How many of the alleged benefits of dimethylaminoethanol are for real and how much of the hype is pure marketing gimmick from supplement companies, is something that needs to be investigated. Let us have a better look!
Dimethylaminoethanol (DMAE, Deanol) is a an endogenous chemical produced in the human brain. By a combination of increasing acetylcholine (Ach) secretion and suppressing its destruction, DMAE increases levels of Ach in the brain. Researchers believe that this DMAE-induced enhanced Ach levels result in improved memory, learning and attention. Additionally, it has been shown to:
Rich, natural sources of DMAE are fishes like Anchovies, Salmon, Sardines, Squid.
Industrial applications of DMAE includes its use as a flocculent agent in water treatment plants, for surface coating and as a corrosion-inhibiting agent (NYU Langone Medical Center, 2013).
The minimum effective doses of DMAE for improving exercise performance or causing weight loss have not been defined; you will have to go with whatever doses the manufacturers recommend on the tub!
Although, most clinical trials have reported the safety of DMAE (NYU Langone Medical Center, 2013), mild adverse effects may yet occur; these are (Sergio, 1988; Haug & Holzgraefe, 1991; Fisman, Mersky, & Helmes, 1981):
Caution should be observed by those with a history of convulsive disorders. Also, since therapeutic as well as safety index for DMAE has not been defined (NYU Langone Medical Center, 2013), it is contraindicated in children, during pregnancy or lactation and in those with hepatic (liver) or renal (kidney) disease (NYU Langone Medical Center, 2013; CalorieLab, 2013).
Controversy surrounds the ability of DMAE to increase Ach levels and therefore its alleged benefits. Some researchers suggest that DMAE may in fact not any influence on Ach levels in brain (Zahniser, Chou, & Hanin, 1977).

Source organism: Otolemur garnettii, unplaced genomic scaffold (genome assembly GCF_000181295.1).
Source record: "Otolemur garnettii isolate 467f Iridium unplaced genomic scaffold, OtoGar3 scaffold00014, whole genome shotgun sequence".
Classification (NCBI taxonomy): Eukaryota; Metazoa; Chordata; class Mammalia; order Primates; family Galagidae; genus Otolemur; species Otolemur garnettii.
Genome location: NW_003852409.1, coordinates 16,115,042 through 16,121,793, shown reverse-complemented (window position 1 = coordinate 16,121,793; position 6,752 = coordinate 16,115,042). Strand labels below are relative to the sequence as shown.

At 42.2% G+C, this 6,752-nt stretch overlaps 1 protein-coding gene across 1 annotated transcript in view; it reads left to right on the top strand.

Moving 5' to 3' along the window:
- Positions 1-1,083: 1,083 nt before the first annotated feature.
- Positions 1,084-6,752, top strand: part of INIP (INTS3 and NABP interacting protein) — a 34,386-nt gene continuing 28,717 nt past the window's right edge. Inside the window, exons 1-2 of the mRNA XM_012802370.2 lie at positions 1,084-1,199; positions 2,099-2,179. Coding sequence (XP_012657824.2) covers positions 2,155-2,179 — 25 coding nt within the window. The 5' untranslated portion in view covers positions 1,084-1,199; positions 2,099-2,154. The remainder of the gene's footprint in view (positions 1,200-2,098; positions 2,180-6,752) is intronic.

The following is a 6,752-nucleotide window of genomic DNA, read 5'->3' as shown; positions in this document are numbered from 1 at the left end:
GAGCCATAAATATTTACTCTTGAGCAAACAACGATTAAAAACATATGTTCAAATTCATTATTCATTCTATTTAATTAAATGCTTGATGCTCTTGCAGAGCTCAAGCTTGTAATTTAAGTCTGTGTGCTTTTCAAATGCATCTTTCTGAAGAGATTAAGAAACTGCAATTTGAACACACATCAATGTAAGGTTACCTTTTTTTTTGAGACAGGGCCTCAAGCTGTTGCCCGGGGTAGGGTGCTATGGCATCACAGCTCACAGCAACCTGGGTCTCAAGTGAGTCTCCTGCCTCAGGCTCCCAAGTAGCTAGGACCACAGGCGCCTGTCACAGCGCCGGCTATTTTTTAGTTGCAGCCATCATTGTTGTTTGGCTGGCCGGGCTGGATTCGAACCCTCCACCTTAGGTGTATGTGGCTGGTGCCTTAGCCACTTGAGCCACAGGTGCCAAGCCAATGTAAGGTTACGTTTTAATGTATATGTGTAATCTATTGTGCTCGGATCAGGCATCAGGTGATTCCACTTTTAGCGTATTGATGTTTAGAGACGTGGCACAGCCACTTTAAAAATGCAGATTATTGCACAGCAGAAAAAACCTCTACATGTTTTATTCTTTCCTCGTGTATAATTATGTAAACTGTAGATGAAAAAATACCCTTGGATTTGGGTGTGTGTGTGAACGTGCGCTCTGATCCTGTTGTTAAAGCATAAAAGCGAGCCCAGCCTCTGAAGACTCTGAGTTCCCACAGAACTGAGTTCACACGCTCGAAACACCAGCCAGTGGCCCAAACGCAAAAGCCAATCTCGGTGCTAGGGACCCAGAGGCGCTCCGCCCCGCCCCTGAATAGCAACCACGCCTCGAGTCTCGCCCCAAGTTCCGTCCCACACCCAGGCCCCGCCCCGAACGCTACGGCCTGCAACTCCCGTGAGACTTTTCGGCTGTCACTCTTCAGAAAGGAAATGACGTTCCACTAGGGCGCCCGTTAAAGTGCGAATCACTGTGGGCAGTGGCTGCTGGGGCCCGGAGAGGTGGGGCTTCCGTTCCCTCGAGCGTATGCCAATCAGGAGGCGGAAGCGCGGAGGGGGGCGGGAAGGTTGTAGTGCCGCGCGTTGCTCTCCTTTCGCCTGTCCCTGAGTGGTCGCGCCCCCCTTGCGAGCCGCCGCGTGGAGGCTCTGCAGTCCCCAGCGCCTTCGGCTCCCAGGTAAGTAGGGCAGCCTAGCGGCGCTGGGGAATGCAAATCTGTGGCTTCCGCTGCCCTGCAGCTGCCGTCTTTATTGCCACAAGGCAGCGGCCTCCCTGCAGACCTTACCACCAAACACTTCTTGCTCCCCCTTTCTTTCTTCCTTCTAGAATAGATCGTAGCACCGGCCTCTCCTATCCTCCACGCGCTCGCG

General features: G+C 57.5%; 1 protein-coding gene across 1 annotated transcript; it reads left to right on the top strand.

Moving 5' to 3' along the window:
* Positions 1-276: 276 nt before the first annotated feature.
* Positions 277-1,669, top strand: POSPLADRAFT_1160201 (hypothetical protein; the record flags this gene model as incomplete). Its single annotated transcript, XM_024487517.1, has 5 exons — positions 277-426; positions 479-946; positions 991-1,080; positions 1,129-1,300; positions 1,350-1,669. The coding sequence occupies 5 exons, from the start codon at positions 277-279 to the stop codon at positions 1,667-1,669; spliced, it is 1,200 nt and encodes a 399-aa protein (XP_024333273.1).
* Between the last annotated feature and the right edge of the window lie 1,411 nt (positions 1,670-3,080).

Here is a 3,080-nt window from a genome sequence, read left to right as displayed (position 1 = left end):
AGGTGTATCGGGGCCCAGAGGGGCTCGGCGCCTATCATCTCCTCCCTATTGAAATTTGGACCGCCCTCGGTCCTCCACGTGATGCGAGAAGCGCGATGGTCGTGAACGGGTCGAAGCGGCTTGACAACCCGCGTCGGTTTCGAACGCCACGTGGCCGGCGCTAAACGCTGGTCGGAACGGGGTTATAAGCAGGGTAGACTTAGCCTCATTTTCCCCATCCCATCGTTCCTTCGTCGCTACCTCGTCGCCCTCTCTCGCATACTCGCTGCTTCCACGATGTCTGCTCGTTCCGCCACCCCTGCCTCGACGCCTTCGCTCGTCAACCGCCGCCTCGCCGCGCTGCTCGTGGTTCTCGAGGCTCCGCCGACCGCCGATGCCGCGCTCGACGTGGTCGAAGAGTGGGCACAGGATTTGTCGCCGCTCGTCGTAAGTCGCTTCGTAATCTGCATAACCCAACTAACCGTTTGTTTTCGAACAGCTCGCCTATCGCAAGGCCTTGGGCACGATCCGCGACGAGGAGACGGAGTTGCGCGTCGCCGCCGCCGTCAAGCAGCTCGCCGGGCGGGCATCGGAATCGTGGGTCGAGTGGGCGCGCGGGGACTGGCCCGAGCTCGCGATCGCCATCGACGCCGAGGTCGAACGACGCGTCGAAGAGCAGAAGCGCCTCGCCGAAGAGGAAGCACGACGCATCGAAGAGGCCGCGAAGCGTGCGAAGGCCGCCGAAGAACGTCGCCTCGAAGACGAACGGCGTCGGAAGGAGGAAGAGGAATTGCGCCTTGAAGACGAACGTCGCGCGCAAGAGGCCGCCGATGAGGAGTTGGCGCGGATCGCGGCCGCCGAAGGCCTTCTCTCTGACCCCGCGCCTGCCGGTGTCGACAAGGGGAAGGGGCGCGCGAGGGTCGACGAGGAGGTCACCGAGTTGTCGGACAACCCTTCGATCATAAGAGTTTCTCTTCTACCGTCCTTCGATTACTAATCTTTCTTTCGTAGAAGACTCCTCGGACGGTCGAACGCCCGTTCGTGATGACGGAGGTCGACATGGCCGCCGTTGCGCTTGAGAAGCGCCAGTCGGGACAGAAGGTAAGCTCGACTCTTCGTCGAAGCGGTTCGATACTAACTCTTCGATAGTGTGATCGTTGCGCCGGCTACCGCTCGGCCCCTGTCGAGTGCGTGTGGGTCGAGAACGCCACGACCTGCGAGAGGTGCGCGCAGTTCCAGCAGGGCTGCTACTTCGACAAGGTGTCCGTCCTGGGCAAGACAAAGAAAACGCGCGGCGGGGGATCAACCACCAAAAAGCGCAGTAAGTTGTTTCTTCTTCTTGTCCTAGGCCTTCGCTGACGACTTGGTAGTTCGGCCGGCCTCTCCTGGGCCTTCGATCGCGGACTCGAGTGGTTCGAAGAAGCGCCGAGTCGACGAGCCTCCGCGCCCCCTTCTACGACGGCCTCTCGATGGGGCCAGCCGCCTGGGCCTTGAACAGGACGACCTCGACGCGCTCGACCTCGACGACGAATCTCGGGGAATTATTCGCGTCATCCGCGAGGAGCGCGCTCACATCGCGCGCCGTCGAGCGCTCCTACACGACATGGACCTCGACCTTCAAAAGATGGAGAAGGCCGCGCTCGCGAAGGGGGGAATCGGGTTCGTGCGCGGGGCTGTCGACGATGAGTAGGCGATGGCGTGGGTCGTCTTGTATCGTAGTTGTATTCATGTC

Therapeutic applications of DMAE are centred around its ability to cause improved attention and memory. Some conditions in which DMAE treatment may be of benefit are:
Although DMAE finds use in these conditions, the evidence in support is contradictory; with some studies reporting positive association while others suggesting that DMAE may be only as effective as placebo (Zahniser et al., 1977; Knobel, 1974; Fisman et al., 1981; Ferris, Sathananthan, Gershon, & Clark, 1977; Alphs & Davis, 1982; Caraceni, Girotti, Celano, Parati, & Balboni, 1978; Tarsy & Bralower, 1977; Re’, 1974).
Similarly, since doubt has been cast over DMAE’s ability to enhance Ach levels in brain, its ability to increase energy levels and cause reduction in body weight have also come under the scanner.
Also, although touted to cause ‘enhance performance, use of DMAE in competitive athletes is also ridden with risk. DMAE belongs to the nootropic class of drugs – drugs that enhance cognitive functions. These allegedly act by improving cerebral blood circulation and hence may be of benefit in improving exercise performance (Docherty, 2008).
Although DMAE itself isn’t on the ‘banned list’, Meclofenoxate (centrophenoxine) – a combination of DMAE and paracholorphenoxyacetate (Sweetman, 2007) – has been banned for in-competition use by the World Anti-Doping Agency (Docherty, 2008) on account of its specific stimulant and performance enhancing properties (WADA, 2013).
Meclofenoxate apparently increases plasma choline (Wood & Peloquin, 1982) and Ach levels (Georgiev, Petkov, & Kirilov, 1979). Additionally, it also stimulates acetylcholinesterase enzyme (Sharma & Singh, 1995); destruction of Ach is suppressed thereby increasing the time duration of Ach action.
Considering that controversy exists regarding the ability of DMAE to cause elevation in Ach levels and indeed its weight-reducing abilities, it cannot be recommended for use as a weight-loss supplement. Additionally, DMAE (as Meclofenoxate) finds itself on the ‘banned list’ of substances. Hence, although quite safe, there seems to be very little justification (due to lack of effectiveness) for its use.
Going by current evidence, we recommends against the use of dimethylaminoethanol as a weight-reducing agent.
Disclaimer: Our reviews and investigations are based on extensive research from the information publicly available to us and consumers at the time of first publishing the post. Information is based on our personal opinion and whilst we endeavour to ensure information is up-to-date, manufacturers do from time to time change their products and future research may disagree with our findings. If you feel any of the information is inaccurate, please contact us and we will review the information provided.